Today, in many Southern states there are new laws being proposed and passed that are intended to impede the voting rights of black and brown people. All of these realities speak into our Palm Sunday gatherings this year as we remember Jesus, the anti-hero, moving with the crowd toward Jerusalem.
Many interpreters of the Palm Sunday story say that today the crowd blesses God for sending Jesus to save them, but on Good Friday, at Jesus’ trial, they will cry out for his crucifixion. They say these folks are fickle, without real faith in God. Likely, some of them were — as surely as we are.
But as I see these first century Jewish pilgrims through the lens of those who marched with preacher Martin Luther King, Jr., and I think of the courageous faith of the Black Church, manifested in the Palm Sunday spiritual, “Ride on King Jesus, Ride on in Majesty,” I think these interpretations are at least partly wrong.
There is no one in this gospel story who is more eager for Jesus to live than the people marching with him to Jerusalem. Their “Hosanna” means “Please, God, save us, now!” This is the cry of the poor. The powerless. The oppressed. The overtaxed and underpaid. They are beholden to religious leaders who cooperate with an unjust political system. No vote. No right to protest against injustices. Their hands are tied. Their voices are silenced. But on this particular day, they forget all of that. Their hopes are set on Jesus. They have seen God’s saving power at work in him.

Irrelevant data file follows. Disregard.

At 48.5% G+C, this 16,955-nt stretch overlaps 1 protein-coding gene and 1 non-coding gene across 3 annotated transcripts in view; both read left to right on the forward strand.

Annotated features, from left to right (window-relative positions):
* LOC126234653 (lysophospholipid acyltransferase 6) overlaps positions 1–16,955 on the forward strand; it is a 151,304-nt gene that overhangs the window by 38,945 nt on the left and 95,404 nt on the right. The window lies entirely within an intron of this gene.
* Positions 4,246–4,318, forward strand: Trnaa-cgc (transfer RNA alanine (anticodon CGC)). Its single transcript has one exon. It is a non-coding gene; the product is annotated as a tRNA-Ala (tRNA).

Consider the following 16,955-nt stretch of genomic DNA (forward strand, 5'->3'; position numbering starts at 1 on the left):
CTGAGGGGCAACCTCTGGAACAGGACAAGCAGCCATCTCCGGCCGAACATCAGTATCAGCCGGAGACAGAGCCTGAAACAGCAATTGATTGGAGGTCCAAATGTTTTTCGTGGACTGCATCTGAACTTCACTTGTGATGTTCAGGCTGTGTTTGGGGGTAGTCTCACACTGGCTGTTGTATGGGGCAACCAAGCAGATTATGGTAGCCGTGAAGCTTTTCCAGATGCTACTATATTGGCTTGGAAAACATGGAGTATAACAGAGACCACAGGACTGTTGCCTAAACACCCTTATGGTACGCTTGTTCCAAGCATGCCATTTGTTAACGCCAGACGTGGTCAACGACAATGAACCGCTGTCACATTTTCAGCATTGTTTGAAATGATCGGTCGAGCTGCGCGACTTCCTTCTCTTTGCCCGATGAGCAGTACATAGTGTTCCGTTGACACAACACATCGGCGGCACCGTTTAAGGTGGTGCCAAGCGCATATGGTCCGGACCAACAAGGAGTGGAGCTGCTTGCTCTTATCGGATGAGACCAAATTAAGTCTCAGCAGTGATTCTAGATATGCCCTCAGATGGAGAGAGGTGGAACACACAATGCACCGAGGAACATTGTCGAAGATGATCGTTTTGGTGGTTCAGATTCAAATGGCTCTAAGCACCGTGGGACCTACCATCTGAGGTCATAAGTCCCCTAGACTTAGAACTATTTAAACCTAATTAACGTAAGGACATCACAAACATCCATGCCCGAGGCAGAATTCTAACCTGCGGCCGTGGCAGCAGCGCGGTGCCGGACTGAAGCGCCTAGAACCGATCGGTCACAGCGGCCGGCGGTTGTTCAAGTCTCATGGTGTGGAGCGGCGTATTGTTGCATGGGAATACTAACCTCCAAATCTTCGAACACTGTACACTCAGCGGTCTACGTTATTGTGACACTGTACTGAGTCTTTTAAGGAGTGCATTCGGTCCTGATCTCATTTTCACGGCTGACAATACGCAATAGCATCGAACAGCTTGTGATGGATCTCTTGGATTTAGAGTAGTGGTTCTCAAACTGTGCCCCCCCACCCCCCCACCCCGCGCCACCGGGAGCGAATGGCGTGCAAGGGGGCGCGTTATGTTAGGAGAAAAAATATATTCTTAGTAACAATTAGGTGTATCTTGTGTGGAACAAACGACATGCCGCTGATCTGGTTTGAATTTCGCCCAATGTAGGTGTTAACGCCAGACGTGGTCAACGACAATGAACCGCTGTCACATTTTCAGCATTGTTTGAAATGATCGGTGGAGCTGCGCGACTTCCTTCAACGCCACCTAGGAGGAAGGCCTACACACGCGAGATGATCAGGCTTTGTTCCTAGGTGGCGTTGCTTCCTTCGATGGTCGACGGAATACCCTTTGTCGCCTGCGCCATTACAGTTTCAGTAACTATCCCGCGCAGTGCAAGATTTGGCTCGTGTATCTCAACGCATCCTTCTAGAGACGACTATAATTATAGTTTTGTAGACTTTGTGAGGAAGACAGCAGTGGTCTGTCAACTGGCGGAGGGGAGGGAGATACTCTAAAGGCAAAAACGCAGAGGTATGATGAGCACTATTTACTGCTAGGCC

So when Jesus comes down the road to Jerusalem, they let it rip. These poor peasants throw palm branches and the only cloaks they own down on the road. They are ready. With reckless abandon they shout with a single voice: “Hosanna! Blessed is he who comes in the name of the Lord!” To hell with the Roman soldiers. To hell with the system. They can taste God’s emancipation. Their courage is up. Their fears are down. They are not fickle.
They have faith in God. And the God they have faith in is the One who “with a mighty arm” defeated Pharaoh’s armies and emancipated their ancestors. They have faith in the God who years later took them out of their exile. This is their story. This is their song. This is who God has been for them and who they want God to be, now. Why would they, of all people, cry out for Jesus’ crucifixion?